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"In fact, he thinks there are certain benefits to having a nonnative speaker as a language teacher."
I'm not sure what this sentence means, especially, why we're using 'to having' instead of 'to have' or 'of having'? Would you please explain it for me?
Here the use of 'benefits to having a ...' is similar to the 'to' in the following sentence?
"My trip to the south was of much benefit to my health."
"Having" is a gerund.
A gerund is a part of speech which is part noun and part verb.
It's easy to see the verb part since 'having' is of form of the verb 'have."
The noun part is a little more difficult. It might be a easier to see
if we change the sentence a little,
"In fact, he thinks there are certain benefits to the having of a nonnative speaker as a language teacher."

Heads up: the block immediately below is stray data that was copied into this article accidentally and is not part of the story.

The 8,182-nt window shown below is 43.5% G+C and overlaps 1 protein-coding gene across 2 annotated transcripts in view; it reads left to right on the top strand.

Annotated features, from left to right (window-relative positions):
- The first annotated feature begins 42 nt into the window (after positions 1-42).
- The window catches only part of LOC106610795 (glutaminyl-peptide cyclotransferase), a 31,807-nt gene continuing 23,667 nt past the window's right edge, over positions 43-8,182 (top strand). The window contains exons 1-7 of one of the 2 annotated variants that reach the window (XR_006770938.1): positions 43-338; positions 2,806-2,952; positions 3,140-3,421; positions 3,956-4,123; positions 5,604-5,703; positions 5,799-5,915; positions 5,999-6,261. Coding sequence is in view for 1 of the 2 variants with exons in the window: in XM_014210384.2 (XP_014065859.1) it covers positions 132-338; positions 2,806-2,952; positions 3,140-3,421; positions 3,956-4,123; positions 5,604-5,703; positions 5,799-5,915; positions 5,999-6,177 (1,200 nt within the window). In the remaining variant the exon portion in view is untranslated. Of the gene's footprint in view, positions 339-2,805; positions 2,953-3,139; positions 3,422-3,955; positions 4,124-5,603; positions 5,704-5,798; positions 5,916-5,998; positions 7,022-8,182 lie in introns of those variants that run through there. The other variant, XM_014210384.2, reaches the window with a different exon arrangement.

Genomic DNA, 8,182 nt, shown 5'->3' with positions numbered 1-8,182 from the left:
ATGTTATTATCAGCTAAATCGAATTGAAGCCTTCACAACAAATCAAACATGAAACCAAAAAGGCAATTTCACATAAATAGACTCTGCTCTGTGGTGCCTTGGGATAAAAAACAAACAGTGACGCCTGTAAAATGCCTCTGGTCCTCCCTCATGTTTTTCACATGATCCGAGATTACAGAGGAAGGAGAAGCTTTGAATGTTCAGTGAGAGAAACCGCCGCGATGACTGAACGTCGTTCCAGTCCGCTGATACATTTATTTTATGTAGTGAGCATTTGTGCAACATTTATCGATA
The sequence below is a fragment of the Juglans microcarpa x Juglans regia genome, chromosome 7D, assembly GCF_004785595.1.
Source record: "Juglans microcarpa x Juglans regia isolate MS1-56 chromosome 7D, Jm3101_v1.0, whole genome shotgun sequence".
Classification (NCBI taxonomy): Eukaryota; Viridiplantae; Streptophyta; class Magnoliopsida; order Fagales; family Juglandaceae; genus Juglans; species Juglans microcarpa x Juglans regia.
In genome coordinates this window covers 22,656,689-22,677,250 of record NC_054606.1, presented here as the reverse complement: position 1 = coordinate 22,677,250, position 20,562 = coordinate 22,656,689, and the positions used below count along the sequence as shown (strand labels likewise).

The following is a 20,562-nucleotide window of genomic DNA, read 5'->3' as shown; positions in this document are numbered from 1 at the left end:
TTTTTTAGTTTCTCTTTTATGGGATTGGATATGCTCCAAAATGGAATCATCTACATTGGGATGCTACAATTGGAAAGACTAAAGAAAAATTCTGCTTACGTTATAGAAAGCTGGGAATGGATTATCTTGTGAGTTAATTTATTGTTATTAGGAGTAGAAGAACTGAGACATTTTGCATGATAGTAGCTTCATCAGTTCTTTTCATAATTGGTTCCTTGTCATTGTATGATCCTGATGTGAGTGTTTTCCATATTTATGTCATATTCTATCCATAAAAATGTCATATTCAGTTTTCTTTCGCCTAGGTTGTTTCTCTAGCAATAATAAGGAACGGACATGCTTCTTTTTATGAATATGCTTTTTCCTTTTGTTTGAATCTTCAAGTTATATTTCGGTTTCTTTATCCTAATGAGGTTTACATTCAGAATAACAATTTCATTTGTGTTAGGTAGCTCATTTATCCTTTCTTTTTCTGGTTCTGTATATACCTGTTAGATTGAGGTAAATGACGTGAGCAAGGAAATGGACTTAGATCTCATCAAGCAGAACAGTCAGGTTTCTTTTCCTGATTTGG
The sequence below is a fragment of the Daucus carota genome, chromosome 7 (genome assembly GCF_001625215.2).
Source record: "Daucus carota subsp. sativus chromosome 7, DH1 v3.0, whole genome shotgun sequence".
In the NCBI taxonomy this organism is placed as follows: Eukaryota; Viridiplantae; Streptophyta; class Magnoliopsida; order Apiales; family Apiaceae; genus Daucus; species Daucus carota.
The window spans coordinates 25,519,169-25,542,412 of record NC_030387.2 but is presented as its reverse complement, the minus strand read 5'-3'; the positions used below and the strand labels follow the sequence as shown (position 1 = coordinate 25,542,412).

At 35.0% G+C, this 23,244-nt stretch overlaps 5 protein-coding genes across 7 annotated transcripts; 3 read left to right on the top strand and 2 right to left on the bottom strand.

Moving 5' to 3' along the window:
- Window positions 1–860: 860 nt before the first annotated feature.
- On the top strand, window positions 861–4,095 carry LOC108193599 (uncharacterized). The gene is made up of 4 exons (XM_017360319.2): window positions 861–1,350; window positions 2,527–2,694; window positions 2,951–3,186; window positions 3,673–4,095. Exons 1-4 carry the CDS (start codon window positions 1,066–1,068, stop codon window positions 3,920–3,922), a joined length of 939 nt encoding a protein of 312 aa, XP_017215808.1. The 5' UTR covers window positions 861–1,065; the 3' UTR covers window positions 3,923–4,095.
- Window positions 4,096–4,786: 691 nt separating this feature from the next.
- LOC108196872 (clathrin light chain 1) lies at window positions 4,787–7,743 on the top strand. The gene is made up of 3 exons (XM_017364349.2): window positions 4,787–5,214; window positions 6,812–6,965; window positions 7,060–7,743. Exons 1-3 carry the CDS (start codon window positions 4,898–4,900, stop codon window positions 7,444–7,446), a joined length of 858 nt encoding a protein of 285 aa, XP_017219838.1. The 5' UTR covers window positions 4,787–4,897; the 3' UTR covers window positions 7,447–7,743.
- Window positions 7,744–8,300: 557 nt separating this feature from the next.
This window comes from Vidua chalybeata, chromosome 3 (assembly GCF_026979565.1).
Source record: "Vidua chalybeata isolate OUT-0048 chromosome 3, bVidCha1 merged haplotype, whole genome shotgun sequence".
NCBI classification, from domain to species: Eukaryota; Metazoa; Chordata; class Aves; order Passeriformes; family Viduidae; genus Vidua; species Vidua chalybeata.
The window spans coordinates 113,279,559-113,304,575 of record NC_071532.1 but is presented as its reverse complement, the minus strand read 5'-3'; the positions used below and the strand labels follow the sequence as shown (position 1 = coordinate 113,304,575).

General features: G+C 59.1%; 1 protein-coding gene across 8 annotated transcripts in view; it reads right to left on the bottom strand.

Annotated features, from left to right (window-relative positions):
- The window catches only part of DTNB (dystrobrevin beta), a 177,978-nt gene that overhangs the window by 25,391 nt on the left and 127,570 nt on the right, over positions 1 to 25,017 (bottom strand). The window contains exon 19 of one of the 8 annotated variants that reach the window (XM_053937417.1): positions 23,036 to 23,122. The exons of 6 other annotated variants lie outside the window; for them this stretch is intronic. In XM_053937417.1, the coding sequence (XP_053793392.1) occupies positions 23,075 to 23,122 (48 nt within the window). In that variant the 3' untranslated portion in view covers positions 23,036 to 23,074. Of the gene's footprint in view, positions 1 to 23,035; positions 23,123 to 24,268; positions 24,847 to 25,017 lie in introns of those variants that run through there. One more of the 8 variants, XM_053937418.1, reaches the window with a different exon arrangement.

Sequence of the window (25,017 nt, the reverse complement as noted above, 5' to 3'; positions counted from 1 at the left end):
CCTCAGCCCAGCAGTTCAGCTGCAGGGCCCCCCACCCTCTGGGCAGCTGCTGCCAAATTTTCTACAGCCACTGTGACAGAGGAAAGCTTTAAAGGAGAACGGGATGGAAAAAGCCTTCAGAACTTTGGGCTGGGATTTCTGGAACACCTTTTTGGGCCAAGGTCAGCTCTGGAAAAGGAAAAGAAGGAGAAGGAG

This is still a grammatically correct, if a little strange, sentence.
Now you can see that 'having' follows the article 'the' so it must function as a noun.
So you may now see that 'having' meets the definition of a gerund
Gerunds can play several roles in a sentence, one of which is as the
object of a preposition, as it does here. It is the object of the preposition
The meaning of the sentence should be much easier for you to understand.
The writer is probably going to continue by twriting about ways he/she thinks it is better (there are benefits) to have a non-native speaker as a
The simple, if not very satisfying, answer to your last question is that the sentence you quote doesn't require a gerund.
If we speak of the benefits to somebody, they are the people who enjoy the benefits. Strangely, I find that a sentence such as "I find many benefits to having a car" not as obviously unacceptable as I would have expected.
Merriam-Webster's Learner's Dictionary)
I guess this sentence can be interpreted as 'there are many financial benefits to you in owning your own home'?
Last edited by Heidi; 10-Jun-2011 at 02:26.